Emergency Medicine Archive
May 1st, 2015 · Leave a Comment
RED WING, Minn. — With the snow finally gone and the frost out of the ground, many people but especially farmers are in the midst of spring planting. It’s a season of hope as seeds are planted and the green tinge of young shoots begins to cover the fields. As those seeds are planted, Mayo Clinic Health System urges farmers to use safe farming practices to avoid a visit to the Emergency Department.
“We know that spring is a hectic time on the farm,” says Greg Kays, M.D., director of Emergency Department services in Red Wing. “But we don’t want it to be a tragic time as well. Working on a farm can pose risks, but there are things that everyone can do to minimize those risks.”
Tips for a safe spring planting
February 19th, 2015 · Leave a Comment
By Dana Sparks
Signs and symptoms of frostbite include:
January 8th, 2015 · Leave a Comment
By Dennis Douda
Hospital emergency departments see an influx of weather-related injuries with each icy assault from old man winter. "There are really four types of things that we'll see," says David Nestler, M.D., an emergency medicine specialist at Mayo Clinic in Rochester, Minn. "Probably the most common is actually falls. The snow and ice make it easy to slip and fall. We see many, many broken bones because of that," Dr. Nestler says. Weather-related vehicle accidents, heart attacks triggered while shoveling snow and exposure injuries, like frostbite, also send more people to emergency rooms with each new storm.
Slowing down, exercising caution and wearing the proper winter clothing, Dr. Nestler says, will greatly reduce your risk of injury in most situations. With many northern states caught in the grip of sub-zero temperatures this week, Dr. Nestler offers additional insights on frostbite's warning signs and when to seek medical care in this video.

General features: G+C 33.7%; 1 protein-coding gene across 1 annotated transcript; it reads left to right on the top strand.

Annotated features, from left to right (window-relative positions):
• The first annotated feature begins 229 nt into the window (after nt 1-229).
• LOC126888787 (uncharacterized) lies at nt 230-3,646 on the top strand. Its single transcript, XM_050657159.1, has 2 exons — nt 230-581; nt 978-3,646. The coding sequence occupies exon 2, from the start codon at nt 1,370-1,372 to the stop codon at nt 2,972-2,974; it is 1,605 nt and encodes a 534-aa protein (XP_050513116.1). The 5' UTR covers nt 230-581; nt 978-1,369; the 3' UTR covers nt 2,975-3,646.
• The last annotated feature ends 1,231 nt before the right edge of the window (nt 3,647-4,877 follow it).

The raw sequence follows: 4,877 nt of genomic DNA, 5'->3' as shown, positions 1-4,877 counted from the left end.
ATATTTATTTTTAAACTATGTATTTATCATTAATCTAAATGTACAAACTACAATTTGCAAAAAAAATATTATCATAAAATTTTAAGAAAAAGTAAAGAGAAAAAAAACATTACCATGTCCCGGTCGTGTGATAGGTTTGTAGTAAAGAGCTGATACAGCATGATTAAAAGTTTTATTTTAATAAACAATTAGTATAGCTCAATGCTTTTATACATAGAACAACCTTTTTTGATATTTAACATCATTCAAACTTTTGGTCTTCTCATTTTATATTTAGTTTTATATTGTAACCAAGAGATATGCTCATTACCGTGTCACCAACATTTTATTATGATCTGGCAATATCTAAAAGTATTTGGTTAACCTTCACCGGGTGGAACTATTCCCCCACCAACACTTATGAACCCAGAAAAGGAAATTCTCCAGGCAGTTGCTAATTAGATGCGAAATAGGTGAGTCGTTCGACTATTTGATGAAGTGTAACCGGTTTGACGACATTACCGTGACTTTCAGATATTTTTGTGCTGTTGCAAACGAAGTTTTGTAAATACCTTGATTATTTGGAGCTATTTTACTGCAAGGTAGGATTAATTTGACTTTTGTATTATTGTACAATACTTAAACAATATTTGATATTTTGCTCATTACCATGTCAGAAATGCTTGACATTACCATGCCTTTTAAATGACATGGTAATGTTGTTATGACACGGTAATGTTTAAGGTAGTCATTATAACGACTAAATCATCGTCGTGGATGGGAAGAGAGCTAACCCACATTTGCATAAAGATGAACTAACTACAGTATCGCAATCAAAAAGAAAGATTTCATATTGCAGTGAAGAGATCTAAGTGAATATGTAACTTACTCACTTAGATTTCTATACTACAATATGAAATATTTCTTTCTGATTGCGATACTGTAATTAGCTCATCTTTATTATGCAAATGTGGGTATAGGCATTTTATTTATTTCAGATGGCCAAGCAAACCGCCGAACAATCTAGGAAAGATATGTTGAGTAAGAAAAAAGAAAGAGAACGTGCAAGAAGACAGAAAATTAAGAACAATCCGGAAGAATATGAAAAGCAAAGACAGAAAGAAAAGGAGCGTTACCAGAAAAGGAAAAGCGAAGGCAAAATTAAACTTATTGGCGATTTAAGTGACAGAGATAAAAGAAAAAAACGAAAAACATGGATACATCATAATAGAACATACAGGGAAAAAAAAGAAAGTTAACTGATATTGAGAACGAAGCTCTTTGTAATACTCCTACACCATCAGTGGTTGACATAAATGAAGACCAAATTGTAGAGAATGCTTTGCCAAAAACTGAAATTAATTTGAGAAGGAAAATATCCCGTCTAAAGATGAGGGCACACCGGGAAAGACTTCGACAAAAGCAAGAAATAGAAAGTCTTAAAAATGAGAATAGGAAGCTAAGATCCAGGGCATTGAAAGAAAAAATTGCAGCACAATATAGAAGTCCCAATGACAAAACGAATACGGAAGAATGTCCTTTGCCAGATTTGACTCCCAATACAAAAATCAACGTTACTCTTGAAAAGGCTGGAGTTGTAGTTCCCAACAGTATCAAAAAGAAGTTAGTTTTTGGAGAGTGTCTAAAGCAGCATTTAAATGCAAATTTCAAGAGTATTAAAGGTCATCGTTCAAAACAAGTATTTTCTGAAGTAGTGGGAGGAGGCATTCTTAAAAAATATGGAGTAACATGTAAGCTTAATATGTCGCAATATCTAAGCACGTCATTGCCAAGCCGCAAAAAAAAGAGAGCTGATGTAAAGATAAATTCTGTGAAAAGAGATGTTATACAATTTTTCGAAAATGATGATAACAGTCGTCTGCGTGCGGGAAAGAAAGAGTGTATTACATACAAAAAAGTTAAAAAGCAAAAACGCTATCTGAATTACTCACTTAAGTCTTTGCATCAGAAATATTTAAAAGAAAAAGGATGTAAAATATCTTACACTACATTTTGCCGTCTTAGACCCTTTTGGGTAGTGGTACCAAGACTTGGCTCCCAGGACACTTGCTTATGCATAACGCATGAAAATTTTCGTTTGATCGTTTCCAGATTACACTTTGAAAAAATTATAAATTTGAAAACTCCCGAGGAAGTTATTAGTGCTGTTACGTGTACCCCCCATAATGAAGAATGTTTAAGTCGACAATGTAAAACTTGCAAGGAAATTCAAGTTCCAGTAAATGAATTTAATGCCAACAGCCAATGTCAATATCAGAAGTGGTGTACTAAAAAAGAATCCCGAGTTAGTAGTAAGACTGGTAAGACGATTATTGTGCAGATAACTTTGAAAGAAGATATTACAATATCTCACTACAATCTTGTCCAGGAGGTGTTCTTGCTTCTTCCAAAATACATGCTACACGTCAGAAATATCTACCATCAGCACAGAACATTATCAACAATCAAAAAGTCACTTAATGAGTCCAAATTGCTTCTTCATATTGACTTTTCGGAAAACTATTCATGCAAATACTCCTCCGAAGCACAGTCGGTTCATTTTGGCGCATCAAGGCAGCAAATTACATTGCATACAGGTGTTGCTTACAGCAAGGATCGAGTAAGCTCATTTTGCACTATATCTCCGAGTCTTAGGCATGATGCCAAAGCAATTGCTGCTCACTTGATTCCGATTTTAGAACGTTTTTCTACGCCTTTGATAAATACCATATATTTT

Journalists: Broadcast quality video of Dr. Nestler's comments and b-roll of people out in the extreme cold are available in the downloads. To see a transcript of potential sound bites, click here. To schedule an interview with Dr. Nestler, contact Kelley Luckstein, Mayo Clinic Public Affairs, 507-284-5005 or email@example.com
February 17th, 2014 · Leave a Comment
By Dennis Douda
Heart disease is the No. 1 killer of women, yet according to the Centers for Disease Control and Prevention (CDC), about half of all women are unaware of this fact. Founder of the Women's Heart Clinic at Mayo Clinic Sharonne Hayes, M.D., says, "While there’s been a steady decline in cardiovascular deaths in the general American population over the past 30 years, that has not been the case for women under the age of 55, which has seen a slight increase."
Journalists: Sound bites are available in the downloads. This is part 1 of Dr. Hayes' insights on women's heart health. Also see "Women Urged to Take Charge for Better Heart Health" posted February 24, 2014.
Dr. Hayes says part of the problem has been an outdated belief that women had a lower risk of heart disease than men. She says it's now known that women actually have some additional risk factors that can damage their cardiovascular health.
February 5th, 2014 · Leave a Comment
Middle-aged women were most common cat bite victims
Rochester, Minn. — Feb. 5, 2014 — Dogs aren’t the only pets who sometimes bite the hands that feed them. Cats do too, and when they strike a hand, can inject bacteria deep into joints and tissue, perfect breeding grounds for infection. Cat bites to the hand are so dangerous, 1 in 3 patients with such wounds had to be hospitalized, a Mayo Clinic study covering three years showed. Two-third of those hospitalized needed surgery. Middle-aged women were the most common bite victims, according to the research, published in the Journal of Hand Surgery.
Journalists: sound bites with Dr. Carlsen are available in the downloads.
Tags: animal bite, antibiotics, bacteria, Brian Carlsen, cat, cat bite, debridement, Dog, dog bite, emergency room, fang, hand, hand surgery, Hospital, Infection, irrigation, Matthew Clark PhD, middle-aged, News Release, orthopedics, Plastic Surgery, reconstructive surgery, redness, surgeon, swelling, women, Minnesota news release
January 21st, 2014 · Leave a Comment
By Dana Sparks
Snow, ice and the arctic air of winter are more than inconveniences — there are major health concerns to be aware of, some which can be prevented.